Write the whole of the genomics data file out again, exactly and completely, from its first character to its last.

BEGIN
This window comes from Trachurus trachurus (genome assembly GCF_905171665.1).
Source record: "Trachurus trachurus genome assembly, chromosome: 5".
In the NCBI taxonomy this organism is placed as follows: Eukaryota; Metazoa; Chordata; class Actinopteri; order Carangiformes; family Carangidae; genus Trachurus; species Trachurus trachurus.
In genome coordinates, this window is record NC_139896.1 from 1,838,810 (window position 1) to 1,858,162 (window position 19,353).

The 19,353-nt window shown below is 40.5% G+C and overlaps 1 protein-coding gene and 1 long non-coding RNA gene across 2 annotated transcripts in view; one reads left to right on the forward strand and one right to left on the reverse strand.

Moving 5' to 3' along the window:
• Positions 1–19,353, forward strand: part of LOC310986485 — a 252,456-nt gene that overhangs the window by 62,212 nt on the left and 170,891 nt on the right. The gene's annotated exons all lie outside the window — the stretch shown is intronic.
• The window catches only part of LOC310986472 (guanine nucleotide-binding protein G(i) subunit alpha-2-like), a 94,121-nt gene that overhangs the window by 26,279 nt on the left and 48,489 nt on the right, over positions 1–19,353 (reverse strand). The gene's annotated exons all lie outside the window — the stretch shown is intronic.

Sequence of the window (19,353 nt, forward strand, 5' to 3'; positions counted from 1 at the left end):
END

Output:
This window comes from Trachurus trachurus (genome assembly GCF_905171665.1).
Source record: "Trachurus trachurus genome assembly, chromosome: 5".
In the NCBI taxonomy this organism is placed as follows: Eukaryota; Metazoa; Chordata; class Actinopteri; order Carangiformes; family Carangidae; genus Trachurus; species Trachurus trachurus.
In genome coordinates, this window is record NC_139896.1 from 1,838,810 (window position 1) to 1,858,162 (window position 19,353).

The 19,353-nt window shown below is 40.5% G+C and overlaps 1 protein-coding gene and 1 long non-coding RNA gene across 2 annotated transcripts in view; one reads left to right on the forward strand and one right to left on the reverse strand.

Moving 5' to 3' along the window:
• Positions 1–19,353, forward strand: part of LOC310986485 — a 252,456-nt gene that overhangs the window by 62,212 nt on the left and 170,891 nt on the right. The gene's annotated exons all lie outside the window — the stretch shown is intronic.
• The window catches only part of LOC310986472 (guanine nucleotide-binding protein G(i) subunit alpha-2-like), a 94,121-nt gene that overhangs the window by 26,279 nt on the left and 48,489 nt on the right, over positions 1–19,353 (reverse strand). The gene's annotated exons all lie outside the window — the stretch shown is intronic.

Sequence of the window (19,353 nt, forward strand, 5' to 3'; positions counted from 1 at the left end):